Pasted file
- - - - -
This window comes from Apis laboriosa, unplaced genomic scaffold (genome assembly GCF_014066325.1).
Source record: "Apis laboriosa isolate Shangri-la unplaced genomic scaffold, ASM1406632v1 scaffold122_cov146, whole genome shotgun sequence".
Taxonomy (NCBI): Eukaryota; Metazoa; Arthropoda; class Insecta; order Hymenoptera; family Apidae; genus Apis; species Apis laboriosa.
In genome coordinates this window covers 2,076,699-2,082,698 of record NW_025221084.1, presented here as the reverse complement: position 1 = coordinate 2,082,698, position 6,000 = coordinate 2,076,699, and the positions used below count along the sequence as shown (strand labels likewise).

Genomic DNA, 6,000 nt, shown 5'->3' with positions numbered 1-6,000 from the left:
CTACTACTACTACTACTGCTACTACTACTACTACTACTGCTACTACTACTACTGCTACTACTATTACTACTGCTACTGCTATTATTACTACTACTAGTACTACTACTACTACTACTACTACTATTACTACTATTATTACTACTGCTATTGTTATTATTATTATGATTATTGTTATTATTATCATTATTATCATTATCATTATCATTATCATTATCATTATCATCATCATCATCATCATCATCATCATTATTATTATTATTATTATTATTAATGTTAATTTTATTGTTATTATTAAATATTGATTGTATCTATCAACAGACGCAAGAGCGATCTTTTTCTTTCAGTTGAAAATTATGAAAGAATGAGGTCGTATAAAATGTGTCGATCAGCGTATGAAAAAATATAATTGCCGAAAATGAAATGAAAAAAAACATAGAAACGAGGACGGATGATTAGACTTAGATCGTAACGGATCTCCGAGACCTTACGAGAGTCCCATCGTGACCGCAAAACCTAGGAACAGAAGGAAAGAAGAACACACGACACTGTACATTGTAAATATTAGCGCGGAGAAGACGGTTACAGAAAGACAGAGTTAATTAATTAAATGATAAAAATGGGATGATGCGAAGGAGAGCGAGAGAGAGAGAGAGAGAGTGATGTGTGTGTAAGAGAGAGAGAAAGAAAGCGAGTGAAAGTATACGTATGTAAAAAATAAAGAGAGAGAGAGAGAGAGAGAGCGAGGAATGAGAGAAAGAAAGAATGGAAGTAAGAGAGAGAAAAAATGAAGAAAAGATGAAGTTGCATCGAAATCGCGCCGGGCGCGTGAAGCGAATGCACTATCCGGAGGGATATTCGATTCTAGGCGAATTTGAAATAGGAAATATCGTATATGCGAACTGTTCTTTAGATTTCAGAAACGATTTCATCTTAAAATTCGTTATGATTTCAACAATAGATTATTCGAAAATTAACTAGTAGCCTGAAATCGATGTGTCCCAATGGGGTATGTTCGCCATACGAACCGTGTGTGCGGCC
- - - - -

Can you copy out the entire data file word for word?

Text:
This window comes from Apis laboriosa, unplaced genomic scaffold (genome assembly GCF_014066325.1).
Source record: "Apis laboriosa isolate Shangri-la unplaced genomic scaffold, ASM1406632v1 scaffold122_cov146, whole genome shotgun sequence".
Taxonomy (NCBI): Eukaryota; Metazoa; Arthropoda; class Insecta; order Hymenoptera; family Apidae; genus Apis; species Apis laboriosa.
In genome coordinates this window covers 2,076,699-2,082,698 of record NW_025221084.1, presented here as the reverse complement: position 1 = coordinate 2,082,698, position 6,000 = coordinate 2,076,699, and the positions used below count along the sequence as shown (strand labels likewise).

Genomic DNA, 6,000 nt, shown 5'->3' with positions numbered 1-6,000 from the left:
CTACTACTACTACTACTGCTACTACTACTACTACTACTGCTACTACTACTACTGCTACTACTATTACTACTGCTACTGCTATTATTACTACTACTAGTACTACTACTACTACTACTACTACTATTACTACTATTATTACTACTGCTATTGTTATTATTATTATGATTATTGTTATTATTATCATTATTATCATTATCATTATCATTATCATTATCATTATCATCATCATCATCATCATCATCATCATTATTATTATTATTATTATTATTAATGTTAATTTTATTGTTATTATTAAATATTGATTGTATCTATCAACAGACGCAAGAGCGATCTTTTTCTTTCAGTTGAAAATTATGAAAGAATGAGGTCGTATAAAATGTGTCGATCAGCGTATGAAAAAATATAATTGCCGAAAATGAAATGAAAAAAAACATAGAAACGAGGACGGATGATTAGACTTAGATCGTAACGGATCTCCGAGACCTTACGAGAGTCCCATCGTGACCGCAAAACCTAGGAACAGAAGGAAAGAAGAACACACGACACTGTACATTGTAAATATTAGCGCGGAGAAGACGGTTACAGAAAGACAGAGTTAATTAATTAAATGATAAAAATGGGATGATGCGAAGGAGAGCGAGAGAGAGAGAGAGAGAGTGATGTGTGTGTAAGAGAGAGAGAAAGAAAGCGAGTGAAAGTATACGTATGTAAAAAATAAAGAGAGAGAGAGAGAGAGAGAGCGAGGAATGAGAGAAAGAAAGAATGGAAGTAAGAGAGAGAAAAAATGAAGAAAAGATGAAGTTGCATCGAAATCGCGCCGGGCGCGTGAAGCGAATGCACTATCCGGAGGGATATTCGATTCTAGGCGAATTTGAAATAGGAAATATCGTATATGCGAACTGTTCTTTAGATTTCAGAAACGATTTCATCTTAAAATTCGTTATGATTTCAACAATAGATTATTCGAAAATTAACTAGTAGCCTGAAATCGATGTGTCCCAATGGGGTATGTTCGCCATACGAACCGTGTGTGCGGCC